The strangers turned into our angels, who devoted their time and patience into helping us out of the soft sand. With their help and guidance, I began carving the tires out and scuffing my white chucks and digging my manicure into the sand. We harvested rocks and shoved them underneath the tire for traction.
We attached the front of the truck to the back of his truck with ratchet straps and prayed for a miracle. The first time it didn’t work, sinking us further in the sand. We were now determined to get out of this hole. We dug out more sand, shoved more rocks, and this time, took some air out of the back tires. Me and the wife climbed into the bed of the white truck, and closed our eyes as the boys cranked the gas.
Pop! The rubber popped off the tires and we went sailing through the soft sand for about a couple of feet before the straps snapped. We were elated. Knowing our salvation was close, we carved out the tires, cleared a path and continued to try again.
After the third attempt got us too close to turn back, a Toyota Runner decked out in camouflage drives by us on the dirt road. When Michael asked for his assistance with some fresh towing rope, the sunburned bald man looks over at me, and looks back at Michael with a face of contempt. He comes out the car, and hands us a thick and long yellow rope.
“Y’all don’t look like you get stuck much,” he said.
We attached the new rope, and try one last time with the white Toyota truck. Our truck lands in even softer sand, and we determine the only way we can go to get successfully out is back, using the tracks we already built. The gentleman in the camo Toyota Runner strapped the back of our truck to his, and with the car flying in reverse, we landed ourselves back on the main dirt road in Pinyon Mountain. From there we left for Hawk Canyon, and made ourselves at home in the desert.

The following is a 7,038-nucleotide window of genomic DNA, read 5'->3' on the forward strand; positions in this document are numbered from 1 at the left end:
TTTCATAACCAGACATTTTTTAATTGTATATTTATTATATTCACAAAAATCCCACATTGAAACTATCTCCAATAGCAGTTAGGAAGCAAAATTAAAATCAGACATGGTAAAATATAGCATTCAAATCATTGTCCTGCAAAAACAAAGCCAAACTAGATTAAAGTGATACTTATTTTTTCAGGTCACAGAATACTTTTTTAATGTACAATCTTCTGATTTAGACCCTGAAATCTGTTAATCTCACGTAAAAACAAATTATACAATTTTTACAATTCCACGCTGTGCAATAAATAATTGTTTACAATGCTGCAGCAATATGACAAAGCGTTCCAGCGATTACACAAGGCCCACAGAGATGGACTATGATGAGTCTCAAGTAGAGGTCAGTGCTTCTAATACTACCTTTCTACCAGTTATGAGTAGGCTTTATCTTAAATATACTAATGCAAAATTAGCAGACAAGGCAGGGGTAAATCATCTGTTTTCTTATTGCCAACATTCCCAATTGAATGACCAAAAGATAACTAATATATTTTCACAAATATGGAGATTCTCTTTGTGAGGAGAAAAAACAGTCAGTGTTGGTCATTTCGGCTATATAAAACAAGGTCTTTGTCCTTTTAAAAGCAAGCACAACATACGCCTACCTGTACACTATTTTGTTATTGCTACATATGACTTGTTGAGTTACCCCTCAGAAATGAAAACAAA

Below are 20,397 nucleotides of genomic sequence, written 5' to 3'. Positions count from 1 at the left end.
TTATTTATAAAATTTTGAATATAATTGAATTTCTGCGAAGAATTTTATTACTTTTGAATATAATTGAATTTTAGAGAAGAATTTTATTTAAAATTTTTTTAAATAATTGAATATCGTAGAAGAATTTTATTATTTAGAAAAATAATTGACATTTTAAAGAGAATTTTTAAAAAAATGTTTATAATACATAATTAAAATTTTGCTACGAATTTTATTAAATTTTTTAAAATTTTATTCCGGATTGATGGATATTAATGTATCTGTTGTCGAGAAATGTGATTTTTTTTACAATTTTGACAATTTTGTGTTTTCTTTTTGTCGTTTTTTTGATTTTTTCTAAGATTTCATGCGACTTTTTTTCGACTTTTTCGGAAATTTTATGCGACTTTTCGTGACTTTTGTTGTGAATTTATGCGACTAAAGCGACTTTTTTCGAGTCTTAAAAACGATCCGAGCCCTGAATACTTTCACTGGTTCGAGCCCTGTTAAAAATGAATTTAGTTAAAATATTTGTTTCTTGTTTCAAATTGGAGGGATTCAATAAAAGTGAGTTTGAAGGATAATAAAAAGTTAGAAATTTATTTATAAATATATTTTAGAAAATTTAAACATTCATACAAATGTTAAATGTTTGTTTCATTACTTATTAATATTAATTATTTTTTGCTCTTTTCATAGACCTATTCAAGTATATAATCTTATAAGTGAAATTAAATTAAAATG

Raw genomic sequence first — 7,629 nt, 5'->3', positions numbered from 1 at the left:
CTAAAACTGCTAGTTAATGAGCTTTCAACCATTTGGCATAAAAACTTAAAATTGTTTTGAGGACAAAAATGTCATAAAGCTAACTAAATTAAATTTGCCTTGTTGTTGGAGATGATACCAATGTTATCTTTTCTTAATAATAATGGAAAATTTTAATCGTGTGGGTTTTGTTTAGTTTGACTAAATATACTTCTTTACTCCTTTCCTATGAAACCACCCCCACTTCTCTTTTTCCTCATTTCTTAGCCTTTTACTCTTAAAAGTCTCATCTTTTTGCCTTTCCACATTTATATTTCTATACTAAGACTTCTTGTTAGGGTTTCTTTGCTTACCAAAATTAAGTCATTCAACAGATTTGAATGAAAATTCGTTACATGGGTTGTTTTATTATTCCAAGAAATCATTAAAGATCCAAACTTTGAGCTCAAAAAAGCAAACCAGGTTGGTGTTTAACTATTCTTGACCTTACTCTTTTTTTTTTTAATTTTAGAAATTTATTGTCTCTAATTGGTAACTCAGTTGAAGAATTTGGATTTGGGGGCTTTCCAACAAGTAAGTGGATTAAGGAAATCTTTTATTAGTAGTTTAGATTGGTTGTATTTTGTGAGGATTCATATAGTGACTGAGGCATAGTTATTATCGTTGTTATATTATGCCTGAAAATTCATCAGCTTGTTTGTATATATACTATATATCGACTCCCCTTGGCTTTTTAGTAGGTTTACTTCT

The fields of wildflowers stretched all the way to the horizon and more. Purple hillsides and yellow valleys. It was a magical introduction to the spring, and Anza-Borrega. We made ourselves at home in the backcountry of Hawk Canyon. We pitched our chairs and decompressed the day over cans of tuna, and an audience of wildflowers.
Hawk Canyon Road.
“Now let me take yours!”
Here are some things we learned about getting stuck in soft sand & backcountry camping in general:
- If you get stuck, determine the grade of the land and see if there’s an incline
- Keep the tires straight
- Move in the only direction your car has traction
- Let some air out of the tires to gain better grip
- Rocks and wood create surface tension
- Keep cool and remain levelheaded: every decision matters
- Use 4-wheel drive so you never get stuck in soft sand
- Always drive with rope
- Do lots of research about the state park and the appropriate roads to travel
- If you have to hike in the desert, bring more water instead of the Infinite Jest